Ulinastatin is an acid-resistant protease inhibitor found in human urine and released from the high-molecular-weight precursor I alpha T1. It inactivates many serine proteases, including trypsin, chymotrypsin, kallikrein, plasmin, granulocyte elastase, cathepsin, thrombin, and factors IXa, Xa, XIa, and XlIa. However, although ulinastatin is a protease inhibitor, its activity toward various proteases is relatively weak.
Ulinastatin protein has been found in the brain, liver, kidney, gastrointestinal tract, cartilage, plasma, ovarian follicular fluid, amniotic fluid, and urine. Its mRNA has been detected only in the liver, kidney, heart, lungs, and pancreas. The presence of ulinastatin in certain tissues appears to be due to diffusional uptake and retention through cell surfaces. Ulinastatin also potentiates local anti-proteolytic activity on the extracellular matrix (ECM) during tissue remodeling, possibly through noncovalent binding to TSG-6.
Its secretion is upregulated by pro-inflammatory cytokines, including IL-6, IL-1beta, and TNF-alpha. These cytokines also enhance the synthesis of intracellular I alpha T1 proteins and IL-1beta upregulated ulinastatin. Ulinastatin is implicated in downregulating or suppressing the production of proMMP-1 and proMMP, prostaglandin H2 synthase-2, urokinase, CXC chemokine, pro-inflammatory cytokines, inducible nitric oxide synthase, tissue factor, P-selectin, intercellular adhesion molecule-1, phosphorylation of the extracellular signal-regulated protein kinases, and NF-kappaB activation.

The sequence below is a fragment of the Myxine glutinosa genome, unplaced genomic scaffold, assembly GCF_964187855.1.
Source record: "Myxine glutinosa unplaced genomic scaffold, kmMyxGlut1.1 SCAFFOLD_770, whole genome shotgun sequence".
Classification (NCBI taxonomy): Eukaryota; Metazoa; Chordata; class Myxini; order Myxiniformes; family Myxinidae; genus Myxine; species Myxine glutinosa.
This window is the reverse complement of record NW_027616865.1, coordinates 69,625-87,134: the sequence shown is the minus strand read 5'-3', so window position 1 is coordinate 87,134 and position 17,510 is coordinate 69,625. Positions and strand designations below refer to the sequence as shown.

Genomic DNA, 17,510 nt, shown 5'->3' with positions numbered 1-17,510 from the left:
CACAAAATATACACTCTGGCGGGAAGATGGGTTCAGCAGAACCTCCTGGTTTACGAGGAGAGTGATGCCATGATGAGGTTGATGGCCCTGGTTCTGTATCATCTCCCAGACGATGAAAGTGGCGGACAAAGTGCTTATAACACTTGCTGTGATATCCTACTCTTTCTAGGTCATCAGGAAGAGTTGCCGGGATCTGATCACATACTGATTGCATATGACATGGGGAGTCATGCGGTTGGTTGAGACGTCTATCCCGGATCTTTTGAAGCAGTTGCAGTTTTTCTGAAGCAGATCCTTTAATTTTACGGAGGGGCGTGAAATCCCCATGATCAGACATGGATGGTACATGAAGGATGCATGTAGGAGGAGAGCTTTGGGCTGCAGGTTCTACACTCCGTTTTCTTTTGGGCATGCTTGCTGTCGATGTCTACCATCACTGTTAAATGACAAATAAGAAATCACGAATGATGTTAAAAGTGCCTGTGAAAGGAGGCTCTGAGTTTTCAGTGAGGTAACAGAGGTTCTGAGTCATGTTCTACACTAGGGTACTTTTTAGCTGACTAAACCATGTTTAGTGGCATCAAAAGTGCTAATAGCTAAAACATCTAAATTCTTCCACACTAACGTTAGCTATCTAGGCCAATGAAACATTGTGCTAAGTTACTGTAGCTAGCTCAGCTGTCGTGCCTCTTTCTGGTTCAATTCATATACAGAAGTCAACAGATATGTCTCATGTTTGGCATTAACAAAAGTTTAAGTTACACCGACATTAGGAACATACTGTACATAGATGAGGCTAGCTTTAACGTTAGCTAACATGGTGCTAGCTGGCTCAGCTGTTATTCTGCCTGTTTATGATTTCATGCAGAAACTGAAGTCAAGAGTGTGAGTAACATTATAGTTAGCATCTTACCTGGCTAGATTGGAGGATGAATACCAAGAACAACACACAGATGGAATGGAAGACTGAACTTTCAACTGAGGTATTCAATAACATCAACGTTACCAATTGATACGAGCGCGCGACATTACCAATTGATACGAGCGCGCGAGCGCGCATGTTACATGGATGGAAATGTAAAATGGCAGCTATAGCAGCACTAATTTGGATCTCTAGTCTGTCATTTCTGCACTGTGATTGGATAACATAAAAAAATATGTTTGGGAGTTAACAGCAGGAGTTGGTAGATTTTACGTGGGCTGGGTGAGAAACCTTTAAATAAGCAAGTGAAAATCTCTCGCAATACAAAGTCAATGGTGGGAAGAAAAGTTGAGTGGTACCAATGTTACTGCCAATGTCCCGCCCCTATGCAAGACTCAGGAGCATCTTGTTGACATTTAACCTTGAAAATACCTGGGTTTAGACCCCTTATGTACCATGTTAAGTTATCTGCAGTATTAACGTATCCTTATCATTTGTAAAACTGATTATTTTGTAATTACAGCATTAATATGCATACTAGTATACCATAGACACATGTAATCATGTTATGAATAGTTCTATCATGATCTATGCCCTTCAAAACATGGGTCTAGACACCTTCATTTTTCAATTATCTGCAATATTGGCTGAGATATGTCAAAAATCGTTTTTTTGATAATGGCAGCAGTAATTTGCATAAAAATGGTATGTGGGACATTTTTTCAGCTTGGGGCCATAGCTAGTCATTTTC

Ulinastatin also suppresses neutrophil accumulation and activity. The genes and proteins regulated by ulinastatin are implicated in the inflammatory process. Therefore, ulinastatin is not just a protease inhibitor, but can also prevent inflammation and cytokine-dependent signaling pathways. In preclinical and clinical studies, ulinastatin protected against acute lung injury, graft ischemia/reperfusion injury, renal failure after cardiopulmonary bypass, severe burn injury, septic shock, preterm birth, tumor invasion, and metastasis. Its anti-metastatic properties may come from the inhibition of cell-bound plasmin activity. Ulinastatin also prevents tumor progression, partially by inhibiting cathepsin B activity. In particular, ulinastatin is thought to inhibit CD44 dimerization and suppress the MAP kinase signaling cascade, thus preventing ECM degradation, tumor cell invasion, and angiogenesis.
Altogether, ulinastatin plays an important role not only in the protection of organ injury during severe inflammation, but also in the inhibition of tumor invasion and metastasis.